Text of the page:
4. Commitment of the candidate to complete the Fellowship by a letter of intent and commitment for the required time and effort to complete the Fellowship.
Is board certification, and a “significant proportion of head and neck cancer/tumor cases” a reasonable surrogate for traditional, apprenticeship-style learning? If you complete this program, does that mean that you are a fully-trained head and neck surgical oncologist? I would anticipate that the degree/certificate does not confer some type of equivalency for US Medical Boards, such that foreign medical graduates could obtain a US license. Regardless of the details, it is clear that the global medical training paradigm is changing. As a specialty, to what extent do we want to adopt these changes? In addition, how can existing (and evolving) technologies be leveraged to improve our specialty and our patients’ lives?
About the Blog

Plastic and Reconstructive Surgery

PRSonally Speaking is the official blog of Plastic and Reconstructive Surgery, the journal of the American Society of Plastic Surgeons. Visit our blog for exclusive previews of and discussions on hot topics in plastic surgery as well as insider-tips on open access content. PRSonally Speaking is now powered by frequent contributions from the American Society of Plastic Surgeons’ Young Plastic Surgeons Forum (YPS); these practicing plastic surgeons provide the personal side of the plastic surgery story, from daily challenges to unique insights. PRSonally Speaking is home to lively, civil debate on hot topics and great discussions pertaining to our field. So, bookmark us, subscribe to the RSS feed and join in the on-going conversation with Plastic and Reconstructive Surgery. This is your Journal; have fun, be respectful, get engaged and interact with the PRS community.

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Anureet K. Bajaj, MD is a practicing plastic surgeon in Oklahoma City. She completed residency and fellowship in 2004, had a brief stint in academia at the University of Cincinnati, and then chose to join her father (Paramjit Bajaj MD, also a practicing plastic surgeon) in private practice in OKC, where she focuses on breast reconstruction and general cosmetic surgeries.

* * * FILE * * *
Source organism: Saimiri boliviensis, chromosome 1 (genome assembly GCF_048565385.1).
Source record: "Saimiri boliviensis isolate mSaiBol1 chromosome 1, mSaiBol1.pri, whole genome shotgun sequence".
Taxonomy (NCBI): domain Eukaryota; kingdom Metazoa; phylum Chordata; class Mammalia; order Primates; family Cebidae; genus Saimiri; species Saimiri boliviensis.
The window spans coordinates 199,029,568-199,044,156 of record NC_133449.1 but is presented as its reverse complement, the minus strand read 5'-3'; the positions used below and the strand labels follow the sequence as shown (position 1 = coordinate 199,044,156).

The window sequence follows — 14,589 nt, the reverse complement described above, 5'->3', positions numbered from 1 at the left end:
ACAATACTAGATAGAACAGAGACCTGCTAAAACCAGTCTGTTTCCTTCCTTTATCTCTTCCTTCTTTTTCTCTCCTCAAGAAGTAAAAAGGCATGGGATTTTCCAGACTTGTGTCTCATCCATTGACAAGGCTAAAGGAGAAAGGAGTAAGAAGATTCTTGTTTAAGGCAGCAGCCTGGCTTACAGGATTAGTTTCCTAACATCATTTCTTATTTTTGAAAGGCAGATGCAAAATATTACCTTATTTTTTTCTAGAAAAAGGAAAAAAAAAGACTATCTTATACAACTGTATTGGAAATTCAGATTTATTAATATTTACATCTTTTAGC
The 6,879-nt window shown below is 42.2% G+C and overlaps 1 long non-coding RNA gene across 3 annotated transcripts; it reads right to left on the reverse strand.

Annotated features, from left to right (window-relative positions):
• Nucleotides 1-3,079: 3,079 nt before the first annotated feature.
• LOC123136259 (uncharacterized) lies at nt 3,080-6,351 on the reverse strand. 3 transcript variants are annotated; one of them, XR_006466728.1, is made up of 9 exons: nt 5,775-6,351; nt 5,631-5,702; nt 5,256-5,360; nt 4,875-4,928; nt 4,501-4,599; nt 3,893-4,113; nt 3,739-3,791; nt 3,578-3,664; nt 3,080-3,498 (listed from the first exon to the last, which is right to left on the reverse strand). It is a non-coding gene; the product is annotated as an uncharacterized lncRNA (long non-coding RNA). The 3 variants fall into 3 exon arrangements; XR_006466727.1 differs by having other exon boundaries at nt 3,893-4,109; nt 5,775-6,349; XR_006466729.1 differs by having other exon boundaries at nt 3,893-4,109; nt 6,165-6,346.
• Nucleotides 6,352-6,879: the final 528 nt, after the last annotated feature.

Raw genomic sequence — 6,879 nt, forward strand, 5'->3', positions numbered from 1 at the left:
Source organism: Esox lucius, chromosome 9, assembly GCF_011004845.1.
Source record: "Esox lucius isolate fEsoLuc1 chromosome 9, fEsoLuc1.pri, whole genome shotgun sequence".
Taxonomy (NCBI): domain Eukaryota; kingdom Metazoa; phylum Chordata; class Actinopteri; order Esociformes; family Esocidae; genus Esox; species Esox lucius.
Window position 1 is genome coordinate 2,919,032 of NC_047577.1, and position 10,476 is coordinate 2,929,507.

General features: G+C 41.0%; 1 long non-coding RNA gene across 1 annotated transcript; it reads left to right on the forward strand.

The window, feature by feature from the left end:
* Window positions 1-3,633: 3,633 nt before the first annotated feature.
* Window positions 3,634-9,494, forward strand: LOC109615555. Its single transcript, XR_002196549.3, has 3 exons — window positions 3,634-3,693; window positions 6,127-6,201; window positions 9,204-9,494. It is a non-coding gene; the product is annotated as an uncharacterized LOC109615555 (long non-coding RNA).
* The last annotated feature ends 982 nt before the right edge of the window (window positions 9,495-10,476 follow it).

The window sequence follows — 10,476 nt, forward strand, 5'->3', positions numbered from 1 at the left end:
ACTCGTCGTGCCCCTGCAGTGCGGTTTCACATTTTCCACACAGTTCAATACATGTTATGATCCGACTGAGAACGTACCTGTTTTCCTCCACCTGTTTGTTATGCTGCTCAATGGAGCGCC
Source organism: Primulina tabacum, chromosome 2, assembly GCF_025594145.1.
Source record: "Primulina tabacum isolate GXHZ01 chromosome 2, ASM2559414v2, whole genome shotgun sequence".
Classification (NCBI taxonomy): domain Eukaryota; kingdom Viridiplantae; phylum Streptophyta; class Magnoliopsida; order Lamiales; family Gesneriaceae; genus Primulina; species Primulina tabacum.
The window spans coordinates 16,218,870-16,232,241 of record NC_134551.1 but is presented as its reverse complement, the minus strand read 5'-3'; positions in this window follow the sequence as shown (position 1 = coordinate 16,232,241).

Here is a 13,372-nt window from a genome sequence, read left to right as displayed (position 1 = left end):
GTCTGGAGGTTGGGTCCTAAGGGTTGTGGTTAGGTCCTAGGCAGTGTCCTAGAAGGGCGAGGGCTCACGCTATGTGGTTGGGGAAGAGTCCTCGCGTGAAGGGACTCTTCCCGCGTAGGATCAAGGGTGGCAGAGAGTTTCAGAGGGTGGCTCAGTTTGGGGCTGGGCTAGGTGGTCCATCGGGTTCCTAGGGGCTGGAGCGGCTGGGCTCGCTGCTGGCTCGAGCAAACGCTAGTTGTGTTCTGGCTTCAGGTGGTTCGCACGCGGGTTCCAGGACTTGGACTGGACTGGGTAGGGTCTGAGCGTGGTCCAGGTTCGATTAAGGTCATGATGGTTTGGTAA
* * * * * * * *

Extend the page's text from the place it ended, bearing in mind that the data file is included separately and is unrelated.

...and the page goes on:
Devra B. Becker, MD, FACS, is an Assistant Professor of Plastic Surgery in the Department of Plastic Surgery at University Hospitals/Case Western Reserve University School of Medicine in Cleveland, Ohio. She completed Plastic Surgery residency at Washington University School of Medicine in St. Louis, and completed fellowships with Daniel Marchac and with Bahman Guyuron. She currently has a primarily reconstructive practice.

Henry C. Hsia, MD, FACS is at Robert Wood Johnson Medical School of Rutgers University in New Brunswick, New Jersey and also holds an appointment at Princeton University.  When he’s not working hard trying to be a good father and husband, he runs a practice focused on reconstructive surgery and wound care as well as a research lab focused on wound biology and regenerative medicine.

Stephanie K. Rowen, MD is a senior physician at The Permanente Medical Group in San Jose, California.  She joined TPMG upon finishing residency and a hand surgery fellowship in 2005.  She has a primarily reconstructive practice, about 50% hand surgery.  Outside of work she enjoys participating in triathlons and spending time with her family.

Jon Ver Halen, MD is currently Chief of plastic surgery, Baptist Cancer Center; Research member, Vanderbilt- Ingram Cancer Center; Adjunct clinical faculty, St. Jude Children's Research Hospital. He also acts as Program Director for the plastic surgery microvascular surgery fellowship. His practice focuses on oncologic reconstruction.

Tech Talk Bloggers

Adrian Murphy is a plastic surgery trainee in London, England. He studied medicine in Dublin, Ireland and has trained in Ireland, Boston, MA and the United Kingdom. He is a self-confessed geek and gadget aficionado.

Ash Patel, MD is Assistant Professor of Plastic Surgery and Associate Program Director at Albany Medical College, in Albany NY. His practice is primarily reconstructive.